Nope, Still Hurting
Last weekend Oslo played venue yet again for the enormously entertaining Holmenkollstafetten, the world’s largest relay race. The competition had broken all previous records and featured almost 45 000 runners running for 3 000 teams. Once again, I had been invited to run for Nyfødtintensiv (the Neonatal Intensive Care Unit) at Ullevål. Last year I had had a pretty easy leg, but this year I was upgraded to the longest leg of all running from Holmen Bru down to Frognerparken via 2 850 m of asphalt. As you know, my heel has been aching from plantar fasciitis for the last several weeks, and I’ve had a self-imposed running sabbatical of two and a half weeks. Leg 10 of Holmenkollstafetten was to be my test run to see if it would hold.
As I stood among the throngs of people, craning my neck trying to see Tor Einar with the baton, I felt an almost palpable level of excitement. I always get extremely nervous when wearing a number pinned to my chest, regardless of competition. This was one of the shortest ones I had run, but exactly because of that, you want to run as fast as you possibly can. I’m not used to these infra-races, if you will, as opposed to ultra-races. Trying to get as close to your lactate threshold and then holding your pace for as long as you can is a challenge. Luckily, that’s exactly what I’ve been training for with our interval classes with Urban Tribes at SATS. I adjusted my green surgical cap and looked up the road towards Gressbanen again, and there he was, sprinting towards me like shot from a cannon. We’d opted for the caps in order to be easily recognizable during the change-overs, and it worked pretty well.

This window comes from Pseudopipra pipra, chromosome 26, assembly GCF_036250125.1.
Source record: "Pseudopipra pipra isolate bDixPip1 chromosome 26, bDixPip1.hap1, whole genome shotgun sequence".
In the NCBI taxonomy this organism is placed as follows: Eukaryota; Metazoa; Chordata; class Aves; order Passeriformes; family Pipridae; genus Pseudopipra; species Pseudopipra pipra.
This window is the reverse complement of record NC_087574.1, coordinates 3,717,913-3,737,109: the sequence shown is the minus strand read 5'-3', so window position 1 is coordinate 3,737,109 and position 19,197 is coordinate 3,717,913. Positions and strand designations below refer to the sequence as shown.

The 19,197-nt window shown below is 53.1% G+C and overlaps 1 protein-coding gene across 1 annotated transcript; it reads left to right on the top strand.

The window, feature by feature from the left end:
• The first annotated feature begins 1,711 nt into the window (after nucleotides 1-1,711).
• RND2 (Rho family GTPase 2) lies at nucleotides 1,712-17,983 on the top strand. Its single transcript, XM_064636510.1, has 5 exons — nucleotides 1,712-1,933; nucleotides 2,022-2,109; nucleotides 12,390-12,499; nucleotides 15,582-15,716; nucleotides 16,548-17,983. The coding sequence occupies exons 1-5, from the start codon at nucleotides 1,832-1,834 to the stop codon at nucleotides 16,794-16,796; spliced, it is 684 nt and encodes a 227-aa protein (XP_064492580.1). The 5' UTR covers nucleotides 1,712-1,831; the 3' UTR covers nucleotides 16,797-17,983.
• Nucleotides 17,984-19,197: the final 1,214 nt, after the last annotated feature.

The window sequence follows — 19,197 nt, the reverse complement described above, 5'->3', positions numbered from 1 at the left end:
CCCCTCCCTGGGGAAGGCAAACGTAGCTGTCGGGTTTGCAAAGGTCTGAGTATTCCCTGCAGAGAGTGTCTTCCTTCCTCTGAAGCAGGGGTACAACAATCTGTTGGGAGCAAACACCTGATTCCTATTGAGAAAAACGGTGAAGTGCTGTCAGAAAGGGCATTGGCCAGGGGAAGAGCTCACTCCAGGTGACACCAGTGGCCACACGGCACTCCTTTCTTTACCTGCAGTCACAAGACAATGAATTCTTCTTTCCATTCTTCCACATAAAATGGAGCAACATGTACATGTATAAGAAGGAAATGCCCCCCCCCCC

I started running with my hand outstretched behind my back before he reached me and felt the cool baton being placed in my hand accompanied by a panty “Come on!” by Tor Einar and off I sprinted. The leg was downhill for the first 1 000 m before making a sharp right turn along the ringroad, ducking in under it by the fire station and then running back on the other side of the highway slightly uphill to Monolittveien before turning south again for the last 1,2 km. I had met a couple of fellow Urban Tribes-coaches, Andreas and Margrethe, on my way to my starting line, and inquired about the specifics of the leg, as Andreas had just finished it with an impressive time of just under ten minutes. I got a bit carried away running downhill but quickly regained my composure as I realized I had almost 2 km left. Annoyed at all the runners passing me, despite my own good pace, I realized that this was the leg most of the teams had saved their best runners for as it was the longest. Emerging from the tunnel under the highway, I managed to squeeze past my first opponent in the uphill (I LOVE running past people uphill!) and whizzed past another three or so before turning right for the final part. My legs were burning in a way they normally never do during a marathon or an ultra. Not from fatigue or exhaustion but from the beginnings of lactic acid, a HUGE no-no in long distance running. If you start accumulating lactate in your muscles during an ultra, you’re done for. But in a shorter race, it’s supposed to be OK. I was panting heavily and my heart was quite possibly beating a rhythm pretty close to my maximum pulse when I finally glimpsed the towering monolith at the centre of Frognerparken where Eivor would be waiting to relieve me from the baton. A cruel final uphill prevented me from increasing my pace, but at least I passed a couple of runners (ha-HA!) before I glimpsed a green cap and handed over the baton to an already running Eivor. Panting and with burning legs, but happy with my achievement (clocking in at 10:50 when I was hoping to run sub-12), I started jogging back to my car.